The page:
KSA wins anti-dumping case against India

Updated 14 January 2014

KSA wins anti-dumping case against India

Saudi Arabia has won an anti-dumping case on petrochemical exports to India, Commerce and Industry Minister Tawfiq Al-Rabiah announced on Sunday.
“The ministry’s efforts, in coordination with the Saudi-based Chemanol Company, helped in ending the investigation launched by the Indian authorities,” he said.
He said New Delhi has agreed not to impose anti-dumping duties on Chemanol, the Kingdom’s only exporter of pentaerythritol. India had launched an investigation against the Saudi company on May 22, 2012 in light of complaints raised by local producers.
Abdul Rahman Al-Zamil, president of the Export Development Center, commended Indian authorities for adopting a realistic and positive approach to end anti-dumping cases against Saudi petrochemical exports.
“This will benefit end users of products made of petrochemicals in India and boost India’s exports,” Al-Zamil told Arab News. “We have won almost all antidumping cases thanks to the efforts of Prince Abdul Aziz bin Salman and Al-Rabiah,” he said.
Al-Rabiah highlighted the role played by the Saudi Embassy in New Delhi in solving the problem by coordinating with Indian authorities.
During the investigation, Chemanol was able to prove that it was not selling the product on a dumping rate as claimed by Indian firms.
During the recently concluded Saudi-Indian Joint Commission meeting, the Kingdom raised the issue again in a bid to remove obstacles facing bilateral trade.
“We are following up with similar cases faced by Saudi companies in India to boost Saudi exports to India,” the minister said.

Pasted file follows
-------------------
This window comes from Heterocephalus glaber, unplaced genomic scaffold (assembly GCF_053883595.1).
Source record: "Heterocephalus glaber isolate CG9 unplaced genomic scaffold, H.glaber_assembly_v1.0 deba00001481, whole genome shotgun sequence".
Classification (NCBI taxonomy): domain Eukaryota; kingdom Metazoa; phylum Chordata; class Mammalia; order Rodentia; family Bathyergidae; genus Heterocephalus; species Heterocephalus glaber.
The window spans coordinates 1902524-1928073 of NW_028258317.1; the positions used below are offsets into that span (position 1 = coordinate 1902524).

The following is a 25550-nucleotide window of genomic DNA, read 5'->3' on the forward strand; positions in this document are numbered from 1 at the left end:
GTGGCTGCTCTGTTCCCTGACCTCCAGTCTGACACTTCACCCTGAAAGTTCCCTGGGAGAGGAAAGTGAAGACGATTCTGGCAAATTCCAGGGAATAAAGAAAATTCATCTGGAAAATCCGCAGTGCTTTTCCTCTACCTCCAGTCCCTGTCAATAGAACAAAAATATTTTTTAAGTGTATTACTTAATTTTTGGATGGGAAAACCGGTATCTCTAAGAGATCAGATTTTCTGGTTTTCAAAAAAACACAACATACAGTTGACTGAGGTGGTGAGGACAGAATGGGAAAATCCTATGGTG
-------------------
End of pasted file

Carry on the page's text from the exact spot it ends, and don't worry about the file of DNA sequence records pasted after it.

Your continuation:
In a previous statement, Prince Abdul Aziz, assistant minister of petroleum and mineral resources and head of the Saudi team dealing with anti-dumping cases, said the 18 cases filed against the Kingdom’s polyethylene terephthalate (PET) exports by some European countries, China, India and Turkey have been resolved through negotiations.

Comoros minister praises Muslim World League's development work

Muslim World League Secretary-General Mohammed bin Abdul Karim Al-Issa distributes aid packets among poor families in Comoros. (SPA)
Updated 27 April 2018

Comoros minister praises Muslim World League's development work

  • The league’s contribution to the medical field totaled SR6,948,032
  • The league established six educational institutes more than 30 years ago

Comoros’s Minister of State for Foreign Affairs, Hamid Karhila, has commended the development efforts carried out by the Muslim World League (MWL) in his country. 

He also expressed his government’s gratitude to the MWL for its initiative launched by Secretary-General Muhammad bin Abdul Karim Al-Issa.

Karhila said during a visit to the headquarters of the International Association for Relief, Care and Development (IARCD): “The new Comorian government aims to keep this cooperation with the MWL. This would help achieve more developmental and humanitarian projects that serve the Comorian people.”

Secretary-General of the IARCD Abdul Aziz Sarhan said: “The Muslim World League will continue to provide assistance and stand with the needy in all countries around the world.”

Sarhan said that the association carried out various humanitarian, medical and relief projects in the Comoros at a cost of SR10,916,645. These projects benefited 1,104,969 people between 2006 and 2017.

The league’s contribution to the medical field totaled SR6,948,032, which benefited 971,333 people. 

The league established six educational institutes more than 30 years ago. These institutes graduated thousands of students who occupy some of the highest positions in the Republic of the Comoros.

The MWL is also building a mosque at a cost of SR200,000 and working on the construction of an artesian well that cost SR130,000, as well as two surface wells at a cost of SR20,000.